It is unlikely that treasury rates will remain as low as they currently are. This means that applicable federal rates will also increase. Don't miss this opportunity to present your clients with a flexible and easy to understand wealth transfer technique.
1. Gertrude H. Blackburn v Commissioner, 20 T.C 204
(1953), PLR 7905090, 11/02/1978
2. IRC §7872(a)
3. IRC §1274(d)
5. Rev. Rul. 2003-71, 2003-2 C.B. 1
6. Rev. Rul. 89-65, 1989-1 C.B. 245
7. January, Rev. Rul. 2009-1, 2009-2 IRB 248; February, Rev. Rul. 2009-5, 2009-6 IRB 432; March, Rev.Rul. 2009-8, 2009-10 IRB (to be published March 9, 2009.)
8. 5-Year CD National Overnight Average,www.Bankrate.com 2/10/09
10. Favoring altering promissory note terms when re-financing is Benjamin N. Feder in "The Promissory Note Problem," Trusts and Estates, January 2003. Proponents of the position that substituting intra-family notes with different interest rates is not a gift are Jonathan G. Blattmachr, Elizabeth O. Madden, and Bridget Crawford in "How Low Can You Go? Some Consequences of Substituting a Lower AFR Note for Higher AFR Note," Journal of Taxation, July, 2008.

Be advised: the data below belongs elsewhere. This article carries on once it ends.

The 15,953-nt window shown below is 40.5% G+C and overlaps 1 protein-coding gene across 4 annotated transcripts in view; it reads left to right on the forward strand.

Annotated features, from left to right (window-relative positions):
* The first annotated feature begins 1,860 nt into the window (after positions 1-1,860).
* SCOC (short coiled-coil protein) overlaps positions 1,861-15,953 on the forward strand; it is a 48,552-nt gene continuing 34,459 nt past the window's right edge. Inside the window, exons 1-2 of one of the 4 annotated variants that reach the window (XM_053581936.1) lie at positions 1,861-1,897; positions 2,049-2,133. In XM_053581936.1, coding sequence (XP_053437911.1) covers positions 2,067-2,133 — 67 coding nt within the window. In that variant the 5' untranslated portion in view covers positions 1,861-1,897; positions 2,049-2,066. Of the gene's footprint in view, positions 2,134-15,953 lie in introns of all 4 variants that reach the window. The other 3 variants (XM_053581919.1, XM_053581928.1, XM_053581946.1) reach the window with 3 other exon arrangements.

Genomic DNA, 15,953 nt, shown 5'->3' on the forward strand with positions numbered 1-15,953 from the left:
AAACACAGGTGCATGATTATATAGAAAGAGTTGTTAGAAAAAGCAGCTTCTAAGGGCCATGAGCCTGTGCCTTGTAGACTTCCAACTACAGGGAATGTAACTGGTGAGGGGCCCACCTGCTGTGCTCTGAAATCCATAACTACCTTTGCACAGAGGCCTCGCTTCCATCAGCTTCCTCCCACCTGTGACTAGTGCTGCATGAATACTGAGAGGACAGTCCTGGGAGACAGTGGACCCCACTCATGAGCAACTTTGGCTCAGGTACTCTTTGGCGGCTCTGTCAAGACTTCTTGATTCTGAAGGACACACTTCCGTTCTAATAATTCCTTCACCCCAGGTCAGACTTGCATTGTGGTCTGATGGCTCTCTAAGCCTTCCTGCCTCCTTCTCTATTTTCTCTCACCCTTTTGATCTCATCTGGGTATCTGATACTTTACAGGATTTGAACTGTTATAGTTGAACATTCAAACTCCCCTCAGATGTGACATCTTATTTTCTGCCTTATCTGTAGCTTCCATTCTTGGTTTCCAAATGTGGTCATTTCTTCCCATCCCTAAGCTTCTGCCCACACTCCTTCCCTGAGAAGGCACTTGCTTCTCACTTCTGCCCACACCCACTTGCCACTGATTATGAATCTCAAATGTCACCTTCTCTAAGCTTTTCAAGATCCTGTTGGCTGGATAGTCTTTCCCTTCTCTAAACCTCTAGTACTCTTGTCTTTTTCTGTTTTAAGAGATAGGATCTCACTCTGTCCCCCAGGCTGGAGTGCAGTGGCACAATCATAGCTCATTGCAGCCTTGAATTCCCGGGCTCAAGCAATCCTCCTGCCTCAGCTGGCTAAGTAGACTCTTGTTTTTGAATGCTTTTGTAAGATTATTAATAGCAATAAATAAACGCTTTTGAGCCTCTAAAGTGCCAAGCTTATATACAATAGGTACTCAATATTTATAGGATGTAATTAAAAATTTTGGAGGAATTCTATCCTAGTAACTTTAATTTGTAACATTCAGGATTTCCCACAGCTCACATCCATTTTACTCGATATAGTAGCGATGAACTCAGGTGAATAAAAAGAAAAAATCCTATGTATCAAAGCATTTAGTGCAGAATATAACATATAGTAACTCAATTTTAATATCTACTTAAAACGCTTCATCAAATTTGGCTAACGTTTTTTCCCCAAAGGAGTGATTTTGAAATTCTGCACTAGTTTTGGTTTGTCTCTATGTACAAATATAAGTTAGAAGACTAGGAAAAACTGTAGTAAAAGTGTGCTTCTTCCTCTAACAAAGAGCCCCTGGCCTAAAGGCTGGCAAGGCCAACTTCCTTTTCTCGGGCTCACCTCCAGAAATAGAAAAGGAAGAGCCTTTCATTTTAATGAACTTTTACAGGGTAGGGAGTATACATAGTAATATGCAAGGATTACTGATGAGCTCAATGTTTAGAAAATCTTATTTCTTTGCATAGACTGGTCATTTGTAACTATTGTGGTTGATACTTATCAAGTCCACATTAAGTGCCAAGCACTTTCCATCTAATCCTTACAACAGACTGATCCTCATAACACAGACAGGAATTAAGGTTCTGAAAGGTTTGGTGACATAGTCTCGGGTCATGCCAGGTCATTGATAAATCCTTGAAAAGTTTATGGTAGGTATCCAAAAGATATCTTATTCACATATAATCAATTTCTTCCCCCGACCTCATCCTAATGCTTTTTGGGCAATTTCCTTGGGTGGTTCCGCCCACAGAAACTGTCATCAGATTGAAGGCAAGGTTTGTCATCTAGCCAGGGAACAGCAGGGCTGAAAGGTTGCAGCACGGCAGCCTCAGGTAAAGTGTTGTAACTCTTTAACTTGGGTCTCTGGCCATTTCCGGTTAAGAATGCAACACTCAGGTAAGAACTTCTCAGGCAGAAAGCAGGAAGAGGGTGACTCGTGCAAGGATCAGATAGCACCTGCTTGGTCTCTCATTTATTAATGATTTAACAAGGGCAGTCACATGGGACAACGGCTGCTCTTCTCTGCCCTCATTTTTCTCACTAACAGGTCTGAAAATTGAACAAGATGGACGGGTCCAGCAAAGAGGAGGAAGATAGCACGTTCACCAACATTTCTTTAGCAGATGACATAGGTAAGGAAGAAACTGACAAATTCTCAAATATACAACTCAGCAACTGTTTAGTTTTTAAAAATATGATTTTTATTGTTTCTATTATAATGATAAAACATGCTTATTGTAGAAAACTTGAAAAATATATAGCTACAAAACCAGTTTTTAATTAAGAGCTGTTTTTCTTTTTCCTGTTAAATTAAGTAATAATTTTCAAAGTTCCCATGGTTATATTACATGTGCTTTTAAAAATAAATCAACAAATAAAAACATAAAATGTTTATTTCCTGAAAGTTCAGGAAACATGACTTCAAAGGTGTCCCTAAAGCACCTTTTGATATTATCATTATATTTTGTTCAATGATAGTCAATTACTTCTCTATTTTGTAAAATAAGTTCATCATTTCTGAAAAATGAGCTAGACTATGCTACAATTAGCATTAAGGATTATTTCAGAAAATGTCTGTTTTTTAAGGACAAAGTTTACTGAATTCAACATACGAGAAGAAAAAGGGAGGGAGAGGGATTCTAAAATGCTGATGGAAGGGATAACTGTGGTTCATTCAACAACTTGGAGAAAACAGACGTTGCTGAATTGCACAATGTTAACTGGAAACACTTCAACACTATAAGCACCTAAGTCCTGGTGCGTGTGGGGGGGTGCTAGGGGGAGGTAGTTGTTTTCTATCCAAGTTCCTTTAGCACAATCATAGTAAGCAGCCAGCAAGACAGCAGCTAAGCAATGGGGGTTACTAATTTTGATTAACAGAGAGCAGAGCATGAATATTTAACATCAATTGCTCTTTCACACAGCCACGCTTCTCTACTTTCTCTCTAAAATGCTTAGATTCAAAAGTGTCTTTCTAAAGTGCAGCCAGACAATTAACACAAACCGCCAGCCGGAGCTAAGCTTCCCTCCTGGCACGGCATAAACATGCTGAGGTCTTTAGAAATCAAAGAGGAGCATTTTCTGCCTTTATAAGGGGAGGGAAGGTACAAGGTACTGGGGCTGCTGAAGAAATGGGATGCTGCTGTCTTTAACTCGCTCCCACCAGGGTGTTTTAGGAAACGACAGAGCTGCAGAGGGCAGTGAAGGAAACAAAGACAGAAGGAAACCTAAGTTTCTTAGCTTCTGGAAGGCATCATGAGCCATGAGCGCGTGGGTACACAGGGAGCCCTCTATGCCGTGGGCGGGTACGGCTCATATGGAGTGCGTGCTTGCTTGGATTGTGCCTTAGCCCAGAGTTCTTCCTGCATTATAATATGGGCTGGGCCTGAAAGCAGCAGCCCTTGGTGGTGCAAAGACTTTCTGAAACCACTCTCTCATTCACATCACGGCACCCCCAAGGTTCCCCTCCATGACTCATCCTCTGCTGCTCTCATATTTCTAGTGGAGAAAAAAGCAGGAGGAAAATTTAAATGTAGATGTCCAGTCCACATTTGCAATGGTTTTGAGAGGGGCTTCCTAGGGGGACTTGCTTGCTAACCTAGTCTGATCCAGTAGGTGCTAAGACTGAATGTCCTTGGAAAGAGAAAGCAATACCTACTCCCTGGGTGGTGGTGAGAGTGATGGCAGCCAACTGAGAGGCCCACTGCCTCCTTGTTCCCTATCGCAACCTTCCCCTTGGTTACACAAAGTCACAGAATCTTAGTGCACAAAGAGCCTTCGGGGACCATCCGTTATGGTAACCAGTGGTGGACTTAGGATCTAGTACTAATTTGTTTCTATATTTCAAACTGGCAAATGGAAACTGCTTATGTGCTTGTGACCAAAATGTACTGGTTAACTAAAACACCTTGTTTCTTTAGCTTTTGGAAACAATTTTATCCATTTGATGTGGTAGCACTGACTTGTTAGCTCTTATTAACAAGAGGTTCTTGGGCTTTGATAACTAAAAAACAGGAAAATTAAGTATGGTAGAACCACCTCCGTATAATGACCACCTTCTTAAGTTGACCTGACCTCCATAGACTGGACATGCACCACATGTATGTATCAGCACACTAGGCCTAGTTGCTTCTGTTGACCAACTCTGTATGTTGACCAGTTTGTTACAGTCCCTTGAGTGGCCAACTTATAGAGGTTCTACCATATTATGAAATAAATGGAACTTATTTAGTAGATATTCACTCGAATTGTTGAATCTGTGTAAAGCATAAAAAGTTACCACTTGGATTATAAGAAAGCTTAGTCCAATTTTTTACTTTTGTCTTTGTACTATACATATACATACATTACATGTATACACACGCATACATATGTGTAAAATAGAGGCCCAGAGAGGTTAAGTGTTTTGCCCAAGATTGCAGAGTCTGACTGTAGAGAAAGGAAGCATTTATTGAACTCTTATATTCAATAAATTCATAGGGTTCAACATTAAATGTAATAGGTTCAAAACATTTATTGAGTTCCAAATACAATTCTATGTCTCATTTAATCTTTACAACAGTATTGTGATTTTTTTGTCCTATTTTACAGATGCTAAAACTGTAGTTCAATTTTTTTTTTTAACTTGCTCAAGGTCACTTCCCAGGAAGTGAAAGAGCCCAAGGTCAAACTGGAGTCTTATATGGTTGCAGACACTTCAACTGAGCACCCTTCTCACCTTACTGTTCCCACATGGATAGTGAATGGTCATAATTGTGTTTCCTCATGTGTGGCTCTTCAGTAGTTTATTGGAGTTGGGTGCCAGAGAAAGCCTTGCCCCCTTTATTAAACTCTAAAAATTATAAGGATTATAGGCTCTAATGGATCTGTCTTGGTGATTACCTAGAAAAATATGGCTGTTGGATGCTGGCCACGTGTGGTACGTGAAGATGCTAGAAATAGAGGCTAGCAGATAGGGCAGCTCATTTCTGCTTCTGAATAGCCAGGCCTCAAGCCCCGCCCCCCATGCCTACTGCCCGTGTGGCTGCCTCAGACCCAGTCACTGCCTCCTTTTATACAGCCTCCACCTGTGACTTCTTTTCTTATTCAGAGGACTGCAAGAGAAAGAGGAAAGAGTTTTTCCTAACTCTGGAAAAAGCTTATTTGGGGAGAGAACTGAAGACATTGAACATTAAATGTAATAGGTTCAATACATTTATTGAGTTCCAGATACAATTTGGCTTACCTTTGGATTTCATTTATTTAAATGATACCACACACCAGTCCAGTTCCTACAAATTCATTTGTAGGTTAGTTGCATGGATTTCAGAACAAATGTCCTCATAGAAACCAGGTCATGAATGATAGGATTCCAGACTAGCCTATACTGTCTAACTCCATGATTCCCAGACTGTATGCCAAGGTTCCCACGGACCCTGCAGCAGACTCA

11. IRC §2512
12. IRC Sections 483, 1274, and 7872 all provide rules governing appropriate rates of interest for various transactions. §483 provides rules for sales of property when payment is deferred for more than one year. §1274 governs all other notes issued in exchange for property.§7872 governs below-market loans, generally in gift or compensatory situations.
13. Proposed Regulation 25.2512-4